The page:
One of the most difficult questions my children ever asked centred around who is my favourite daughter. Not because they asked the question, but making sure I had the right answer so they wouldn’t turn into green monsters or worse yet, be scarred for life.
How do you answer that loaded question: “Who do you love more, me or her (or him)?” I heard that question in various ways from each of my three daughters as they were growing up and recently in a roundabout way from my two granddaughters.
I had seven siblings and we never, ever asked that question to our mother (everyone knew, of course, that I was the favourite – just kidding). If it did occur to us, we never spoke of it until we were grown-ups and teased Mom at family gatherings or when we were kidding each other.
I remember being so concerned about how I answered that question I spent hours researching the topic when it first came up.
“I need some time to think about what you asked me,” I recall saying. At some level I knew that flat-out denying I had a favourite would not be accepted and I didn’t want to get into a defensive argument with one of my daughters. She appeared to have an earnest need for an intellectual and not an emotional answer.
My daughter sent me an article that she had read, which clearly supported her stance that parents do indeed have favourites and she was adamant to know who was mine.
Somehow I managed to put together a very logical argument that some parents may have favourites, but that was not necessarily a permanent trend. I myself may have shown favouritism amongst the three of them at varying times over the years, but it was not consistent, permanent, nor unusual or unhealthy.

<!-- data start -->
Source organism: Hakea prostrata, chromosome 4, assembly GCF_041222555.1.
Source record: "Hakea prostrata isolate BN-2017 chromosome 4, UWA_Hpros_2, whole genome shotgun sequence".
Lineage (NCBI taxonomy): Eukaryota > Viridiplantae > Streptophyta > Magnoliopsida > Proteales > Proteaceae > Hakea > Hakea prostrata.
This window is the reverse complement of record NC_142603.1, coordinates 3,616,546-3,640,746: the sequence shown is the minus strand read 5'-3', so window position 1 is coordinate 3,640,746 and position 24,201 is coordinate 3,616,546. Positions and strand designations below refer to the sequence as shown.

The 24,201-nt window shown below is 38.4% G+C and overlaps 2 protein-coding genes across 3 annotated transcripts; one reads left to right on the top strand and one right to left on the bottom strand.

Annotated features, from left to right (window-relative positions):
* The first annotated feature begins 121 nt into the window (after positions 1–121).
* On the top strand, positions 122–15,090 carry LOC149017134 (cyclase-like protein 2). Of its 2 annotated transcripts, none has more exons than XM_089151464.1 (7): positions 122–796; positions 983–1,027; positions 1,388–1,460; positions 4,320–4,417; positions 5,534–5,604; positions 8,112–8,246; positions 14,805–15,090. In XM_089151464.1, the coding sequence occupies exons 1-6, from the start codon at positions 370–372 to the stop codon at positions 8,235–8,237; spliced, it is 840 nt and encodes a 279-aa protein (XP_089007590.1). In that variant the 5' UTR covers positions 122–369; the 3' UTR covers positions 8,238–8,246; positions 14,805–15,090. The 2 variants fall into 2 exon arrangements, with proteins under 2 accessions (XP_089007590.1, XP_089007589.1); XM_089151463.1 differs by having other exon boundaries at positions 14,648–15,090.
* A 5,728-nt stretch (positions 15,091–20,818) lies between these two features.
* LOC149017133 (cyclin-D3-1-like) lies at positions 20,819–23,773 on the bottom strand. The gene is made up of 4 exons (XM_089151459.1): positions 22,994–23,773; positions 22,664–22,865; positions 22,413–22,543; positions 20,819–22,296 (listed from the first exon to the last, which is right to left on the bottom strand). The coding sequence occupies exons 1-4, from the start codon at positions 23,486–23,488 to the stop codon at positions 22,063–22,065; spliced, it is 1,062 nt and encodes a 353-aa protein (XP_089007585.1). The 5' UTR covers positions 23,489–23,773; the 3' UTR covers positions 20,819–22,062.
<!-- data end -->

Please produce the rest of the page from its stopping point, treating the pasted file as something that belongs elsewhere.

I have three daughters with very different personalities. Each of my daughters has qualities I admire and respect and some qualities I find annoying. The annoying qualities are the ones they inherited from me.
There have been times when I favoured a particular daughter because the other two were going through puberty or relationship issues and driving me crazy, while the third daughter was sweet and kind and listened really well.
Other times, I may have favoured the middle child because she was more responsible, accommodating and accepting of limits and curfews, while the youngest one was rebellious and whinny and the oldest was too stubborn and aloof.
And yet other times I may have favoured the oldest daughter because she was past the stages of rebellion, puberty, teenage angst and whining, and somewhere along the way to adulthood, she realized “Mother was right after all.”
Now it’s interesting to watch my oldest daughter mother her two daughters.
They have never asked me the question, “who is my favourite granddaughter,” but I know it’s coming.
Truthfully, I want to ask them back “who is your favourite grandmother,” but I would not put those sweet girls in such a position. Their other grandmother is also named Patricia and she is wonderful. My granddaughters spend more time with her because she is retired and they live close to her.
But I have a pool and in the summer, I see more of my granddaughters because we share a passion for swimming. Sometimes I think that makes me the summer favourite.
Not that it really matters to me. But it’s nice to believe that sometimes I am the favourite. I guess we all have a need to feel special every now and then.